All of your favorite sodas, sticky candies, and high-sugar carbs destroy enamel. Replace coffee with green or black tea, or chew sugarless gum. Don’t rush to brush your teeth after eating something acidic. Allow the mixture to thicken for about an hour before scrubbing.

Dental Treatment for Teeth Sensitivity

Let’s take a look at some of the best treatments available. We recommend speaking with your dentist to determine which medication is best for you.

  1. Desensitization of toothpaste – It is available over-the-counter and anywhere oral care products are accessible. Sensitive tooth pain might be relieved with desensitizing toothpaste.
  2. Surgical gum transplant: A surgical gum graft may be recommended by your dentist if you have exposed roots or recessive gum tissue. This simple treatment removes a small amount of gum tissue from one area of the mouth, such as the palate, and reattaches it to the area where the gums are receding to protect the roots of your teeth.
  3. Fluoride treatment: Fluoride can be applied to the teeth as part of routine dental cleaning. It protects and strengthens the enamel while also relieving pain. Some dentists even recommend a specific sort of fluoride for at-home use in between check-ups.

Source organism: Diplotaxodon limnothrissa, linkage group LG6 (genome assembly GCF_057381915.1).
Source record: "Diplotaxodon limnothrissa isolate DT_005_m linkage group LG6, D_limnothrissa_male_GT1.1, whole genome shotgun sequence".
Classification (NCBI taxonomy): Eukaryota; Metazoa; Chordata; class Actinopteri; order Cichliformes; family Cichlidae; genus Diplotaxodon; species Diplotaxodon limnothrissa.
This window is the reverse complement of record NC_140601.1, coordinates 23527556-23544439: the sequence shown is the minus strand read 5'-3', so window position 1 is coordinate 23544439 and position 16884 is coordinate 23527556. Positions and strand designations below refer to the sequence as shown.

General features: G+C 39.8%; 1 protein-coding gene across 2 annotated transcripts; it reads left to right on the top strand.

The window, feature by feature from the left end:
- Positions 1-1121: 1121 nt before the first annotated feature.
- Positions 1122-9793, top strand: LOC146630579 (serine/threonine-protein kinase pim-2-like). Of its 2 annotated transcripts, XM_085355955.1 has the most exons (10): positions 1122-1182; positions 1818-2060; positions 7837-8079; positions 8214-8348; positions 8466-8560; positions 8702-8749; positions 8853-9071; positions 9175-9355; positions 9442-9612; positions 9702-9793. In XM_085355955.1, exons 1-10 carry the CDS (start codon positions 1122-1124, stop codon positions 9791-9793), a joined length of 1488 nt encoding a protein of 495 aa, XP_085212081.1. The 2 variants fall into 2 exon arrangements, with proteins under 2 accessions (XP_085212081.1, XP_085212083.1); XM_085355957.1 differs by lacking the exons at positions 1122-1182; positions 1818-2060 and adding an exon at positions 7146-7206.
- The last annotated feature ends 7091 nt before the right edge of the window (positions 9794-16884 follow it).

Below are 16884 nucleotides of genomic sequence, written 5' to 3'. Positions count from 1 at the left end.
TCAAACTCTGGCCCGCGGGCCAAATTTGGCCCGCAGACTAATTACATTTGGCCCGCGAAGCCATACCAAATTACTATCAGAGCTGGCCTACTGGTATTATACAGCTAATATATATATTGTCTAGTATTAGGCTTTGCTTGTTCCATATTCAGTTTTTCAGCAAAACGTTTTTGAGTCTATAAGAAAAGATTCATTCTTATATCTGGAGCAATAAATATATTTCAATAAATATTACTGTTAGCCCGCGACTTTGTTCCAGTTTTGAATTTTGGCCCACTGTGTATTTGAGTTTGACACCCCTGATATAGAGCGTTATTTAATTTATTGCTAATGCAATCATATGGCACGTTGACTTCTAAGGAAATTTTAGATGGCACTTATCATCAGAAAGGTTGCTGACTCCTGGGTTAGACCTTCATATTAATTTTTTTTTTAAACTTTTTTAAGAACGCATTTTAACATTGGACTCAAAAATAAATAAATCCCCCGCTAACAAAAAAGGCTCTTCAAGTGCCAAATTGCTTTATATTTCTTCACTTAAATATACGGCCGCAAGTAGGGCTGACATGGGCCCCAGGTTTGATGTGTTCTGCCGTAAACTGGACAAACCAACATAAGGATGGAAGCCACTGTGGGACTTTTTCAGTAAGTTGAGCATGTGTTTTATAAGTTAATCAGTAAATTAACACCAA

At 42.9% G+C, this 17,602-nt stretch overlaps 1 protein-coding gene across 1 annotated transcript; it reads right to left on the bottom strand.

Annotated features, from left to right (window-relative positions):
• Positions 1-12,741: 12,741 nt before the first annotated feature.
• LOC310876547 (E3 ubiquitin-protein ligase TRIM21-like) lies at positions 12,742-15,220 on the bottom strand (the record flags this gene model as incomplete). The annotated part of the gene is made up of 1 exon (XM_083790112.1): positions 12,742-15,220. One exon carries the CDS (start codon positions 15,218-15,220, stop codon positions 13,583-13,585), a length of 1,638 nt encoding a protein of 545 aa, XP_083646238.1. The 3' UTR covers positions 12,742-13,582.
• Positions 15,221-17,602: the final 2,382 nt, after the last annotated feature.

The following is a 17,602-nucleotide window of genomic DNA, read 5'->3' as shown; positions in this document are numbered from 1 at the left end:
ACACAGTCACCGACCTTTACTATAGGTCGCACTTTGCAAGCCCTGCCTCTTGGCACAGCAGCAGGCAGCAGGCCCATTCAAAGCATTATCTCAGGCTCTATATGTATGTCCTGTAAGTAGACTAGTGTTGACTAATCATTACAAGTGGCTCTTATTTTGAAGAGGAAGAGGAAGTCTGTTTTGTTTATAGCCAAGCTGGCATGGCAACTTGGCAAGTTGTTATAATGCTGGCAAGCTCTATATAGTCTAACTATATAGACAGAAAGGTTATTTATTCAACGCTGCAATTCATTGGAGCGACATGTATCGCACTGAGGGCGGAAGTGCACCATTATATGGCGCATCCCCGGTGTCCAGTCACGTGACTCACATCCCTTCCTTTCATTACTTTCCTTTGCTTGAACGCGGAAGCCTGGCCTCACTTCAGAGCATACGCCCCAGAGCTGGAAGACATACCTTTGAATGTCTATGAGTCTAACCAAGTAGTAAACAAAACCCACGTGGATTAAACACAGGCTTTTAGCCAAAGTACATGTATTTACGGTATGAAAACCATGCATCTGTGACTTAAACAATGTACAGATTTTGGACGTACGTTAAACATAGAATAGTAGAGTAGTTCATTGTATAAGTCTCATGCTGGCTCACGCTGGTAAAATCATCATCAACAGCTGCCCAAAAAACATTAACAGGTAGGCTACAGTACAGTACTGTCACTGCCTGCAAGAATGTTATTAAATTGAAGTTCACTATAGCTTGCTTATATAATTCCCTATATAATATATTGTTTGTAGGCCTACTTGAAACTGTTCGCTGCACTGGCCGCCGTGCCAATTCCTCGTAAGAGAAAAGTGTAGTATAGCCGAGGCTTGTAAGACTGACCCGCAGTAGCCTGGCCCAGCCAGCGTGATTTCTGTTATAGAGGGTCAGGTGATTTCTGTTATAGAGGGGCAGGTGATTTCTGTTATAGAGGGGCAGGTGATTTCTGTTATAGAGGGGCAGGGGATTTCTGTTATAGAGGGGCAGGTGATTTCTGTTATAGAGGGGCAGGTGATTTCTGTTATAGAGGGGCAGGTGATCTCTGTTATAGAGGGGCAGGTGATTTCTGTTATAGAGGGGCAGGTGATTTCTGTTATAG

4. Root canals: Root Canals are the most radical treatment and are only considered after all other alternatives have failed to ease or eliminate tooth discomfort.  Root canals remove the tooth’s fragile, inflammatory core, leaving it infection-free.

Dentist Recommendations

Following an examination, your dentist may be able to offer you these treatments while taking your severity of sensitivity into account.

  1. Take Prescription Toothpaste and Mouthwash

If desensitising toothpaste or alcohol-free mouthwash isn’t effective in treating your sensitivity, you may need to try something else. Contact your dentist to find out which products are best for you.

  • Schedule a Desensitisation Appointment

Your dentist can apply a professional substance to your teeth that lower thermal stimulation. This may be a more effective way to alleviate discomfort, particularly for those who have sensitivity during treatment of dental hygiene.

  • Put on a Mouthguard

When teeth grinding becomes a problem, using a mouthguard at night can help avoid tooth damage. Consult your dentist to see if this is a viable option for you.

  • Change your teeth-Whitening Routine-

Teeth whitening techniques, whether performed at home or in a dental office, may result in temporary sensitivity. If your teeth are sensitive, your dentist will work with you to find the best remedies.

  • Make an Appointment – Consult a dentist who, after thoroughly analysing your problem, may offer additional treatment such as a fluoride application or cavity filling based on the cause of sensitivity. A root canal may be recommended in more severe situations.
  • Seek Medical Attention for an Underlying Medical Condition– Enamel can wear down as a result of certain drugs or diseases, such as Gastroesophageal Reflux Disease (GERD). Consult your dentist about the next actions you can take to overcome the issue.